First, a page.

Bangkok elections the psychological picture

Perhaps it is not the best and most accurate title for this entry, but then again finding one that fits may require more words than allowed. Aside from this being one of the more interesting elections in Thailand, it sends plenty of messages to all politicians. Most of those messages say the voters in Bangkok are not voting cattle.

Connecting the Dots did not want to comment on the elections before they were done. One of the reasons there were a lot of conflicting indicators. One of the most highlighted anomalies was pre-election polling that seemed at the very least tainted and influenced by some unseen force. Other factors that did not seem to match included people forgetting the political violence from recent years and who is generally seen to blame. There were some other critical things that did not seem to line up with more recent moods and attitudes towards some politicians and namely Thaksin Shinawatra.

If you were to listen to the polls, you would tend to think that all had been forgiven with Thaksin and he was being welcomed back. However the reality on the streets simply said that is not true. With that said it is easy to conclude that false poll results were being published, and the results could be seen to help Thaksin achieve his goals. Seeing that tampering with the poll results is not beyond Thaksin, and his ramrod approach to getting back by changing the Constitution and amnesty proposals is not looking like an easy sell, most people can conclude Thaksin’s influence was somehow involved based on his past behaviors.

In reality the only way to clear this up is to conduct another poll with one question being when did you finally decide on who to vote for. If the answer is more than 72 hours before the elections, it is fair to assume tainted poll results. With the spin being that decisions were made in the last few hours before the election and no supporting data, one can only conclude poll problems.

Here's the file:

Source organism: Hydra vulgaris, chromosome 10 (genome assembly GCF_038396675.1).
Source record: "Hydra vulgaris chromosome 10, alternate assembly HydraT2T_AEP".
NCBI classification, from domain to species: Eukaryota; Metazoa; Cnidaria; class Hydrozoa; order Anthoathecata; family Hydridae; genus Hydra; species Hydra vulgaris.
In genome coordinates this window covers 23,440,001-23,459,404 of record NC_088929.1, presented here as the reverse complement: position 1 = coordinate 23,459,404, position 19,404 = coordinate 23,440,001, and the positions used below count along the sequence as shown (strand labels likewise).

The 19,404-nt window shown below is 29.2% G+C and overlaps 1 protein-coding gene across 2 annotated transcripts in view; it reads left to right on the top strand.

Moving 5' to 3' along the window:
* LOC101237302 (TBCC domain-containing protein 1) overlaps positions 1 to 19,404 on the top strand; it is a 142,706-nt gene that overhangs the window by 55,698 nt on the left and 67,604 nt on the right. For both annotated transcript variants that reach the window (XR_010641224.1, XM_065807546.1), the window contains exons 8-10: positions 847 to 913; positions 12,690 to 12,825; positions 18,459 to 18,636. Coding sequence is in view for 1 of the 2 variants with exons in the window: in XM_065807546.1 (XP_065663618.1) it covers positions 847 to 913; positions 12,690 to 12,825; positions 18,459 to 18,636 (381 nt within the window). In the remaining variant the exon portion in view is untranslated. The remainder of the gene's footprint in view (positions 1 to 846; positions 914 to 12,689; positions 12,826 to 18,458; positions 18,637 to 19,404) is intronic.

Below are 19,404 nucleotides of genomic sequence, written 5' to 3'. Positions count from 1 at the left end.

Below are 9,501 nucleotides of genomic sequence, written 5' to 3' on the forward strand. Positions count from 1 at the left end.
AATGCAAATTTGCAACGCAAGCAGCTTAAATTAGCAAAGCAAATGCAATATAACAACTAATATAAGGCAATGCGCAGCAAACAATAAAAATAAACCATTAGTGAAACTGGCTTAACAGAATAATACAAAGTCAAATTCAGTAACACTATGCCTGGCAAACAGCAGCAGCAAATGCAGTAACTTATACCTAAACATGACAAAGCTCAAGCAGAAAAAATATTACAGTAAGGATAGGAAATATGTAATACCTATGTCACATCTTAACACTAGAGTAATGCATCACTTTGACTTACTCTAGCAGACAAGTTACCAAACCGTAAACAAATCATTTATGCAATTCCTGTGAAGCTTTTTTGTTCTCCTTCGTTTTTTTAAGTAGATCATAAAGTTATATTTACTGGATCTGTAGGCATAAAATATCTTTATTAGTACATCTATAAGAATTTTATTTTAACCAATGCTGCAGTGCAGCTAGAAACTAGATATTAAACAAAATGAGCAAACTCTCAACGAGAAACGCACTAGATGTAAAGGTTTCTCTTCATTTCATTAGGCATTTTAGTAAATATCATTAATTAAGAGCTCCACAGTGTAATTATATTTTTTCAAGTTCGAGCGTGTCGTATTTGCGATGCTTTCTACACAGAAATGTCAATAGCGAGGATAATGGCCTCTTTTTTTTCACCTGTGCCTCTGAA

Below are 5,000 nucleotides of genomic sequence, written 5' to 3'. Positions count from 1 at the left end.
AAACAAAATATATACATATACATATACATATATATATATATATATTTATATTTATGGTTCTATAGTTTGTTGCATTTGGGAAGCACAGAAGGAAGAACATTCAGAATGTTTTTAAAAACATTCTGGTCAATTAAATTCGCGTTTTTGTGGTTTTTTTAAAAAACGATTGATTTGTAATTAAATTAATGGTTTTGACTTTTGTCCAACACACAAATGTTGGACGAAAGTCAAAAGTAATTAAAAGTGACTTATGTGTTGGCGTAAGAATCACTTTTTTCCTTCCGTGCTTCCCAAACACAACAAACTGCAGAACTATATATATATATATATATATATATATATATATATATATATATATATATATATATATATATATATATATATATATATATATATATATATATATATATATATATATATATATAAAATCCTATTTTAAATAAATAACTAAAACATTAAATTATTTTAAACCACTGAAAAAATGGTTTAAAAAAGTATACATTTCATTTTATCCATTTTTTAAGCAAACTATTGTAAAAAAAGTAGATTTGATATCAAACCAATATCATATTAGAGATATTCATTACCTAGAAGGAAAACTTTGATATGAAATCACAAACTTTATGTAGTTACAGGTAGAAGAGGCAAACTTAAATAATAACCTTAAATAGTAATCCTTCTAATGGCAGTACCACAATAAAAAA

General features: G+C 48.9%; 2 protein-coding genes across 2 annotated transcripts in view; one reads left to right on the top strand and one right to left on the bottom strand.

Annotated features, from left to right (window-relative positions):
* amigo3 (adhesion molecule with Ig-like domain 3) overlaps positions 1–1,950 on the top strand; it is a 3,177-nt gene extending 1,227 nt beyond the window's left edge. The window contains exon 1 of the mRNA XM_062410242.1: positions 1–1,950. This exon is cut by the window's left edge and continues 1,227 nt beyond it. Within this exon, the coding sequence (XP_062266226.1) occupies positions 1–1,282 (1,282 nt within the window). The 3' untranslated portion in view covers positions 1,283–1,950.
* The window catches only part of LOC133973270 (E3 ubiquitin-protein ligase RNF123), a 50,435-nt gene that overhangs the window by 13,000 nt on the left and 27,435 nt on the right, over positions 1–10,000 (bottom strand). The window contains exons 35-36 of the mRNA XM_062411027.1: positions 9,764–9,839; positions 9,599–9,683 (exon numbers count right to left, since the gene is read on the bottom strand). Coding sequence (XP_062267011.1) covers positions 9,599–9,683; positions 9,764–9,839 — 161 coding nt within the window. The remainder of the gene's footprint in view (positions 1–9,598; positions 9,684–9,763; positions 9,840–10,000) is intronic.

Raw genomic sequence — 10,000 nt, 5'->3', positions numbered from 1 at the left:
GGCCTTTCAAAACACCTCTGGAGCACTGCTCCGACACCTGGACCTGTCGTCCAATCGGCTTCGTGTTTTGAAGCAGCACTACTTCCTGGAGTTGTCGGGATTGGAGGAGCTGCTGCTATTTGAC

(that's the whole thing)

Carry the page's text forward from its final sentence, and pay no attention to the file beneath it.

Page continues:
Seeing that the Election Commission (EC) weighed in weeks before the election citing the polls possibly being tampered with, it becomes a game of psychology to influence votes based on Sheep Mentality. With the EC sending up that warning flag, it snapped a lot of people out of a hypnotic trance of sorts. Even the candidates did not know what to believe as to how they stood with the voting public.

The fallout of all of this is the polls will not be trusted for a long time. Even the most reputable polls would be tainted if is was seen or even assumed that Thaksin was somehow involved in the published results. It could take many years to recover from such a dance with the devil.

So even as the Polls try to recover their reputation from this, it is just a reminder of how cutthroat Thai politics really is. Get too close and even people with all the right and best intentions can become a casualty. Even writing about it can bring problems as some corrupt politicians do not enjoy the bright lights.

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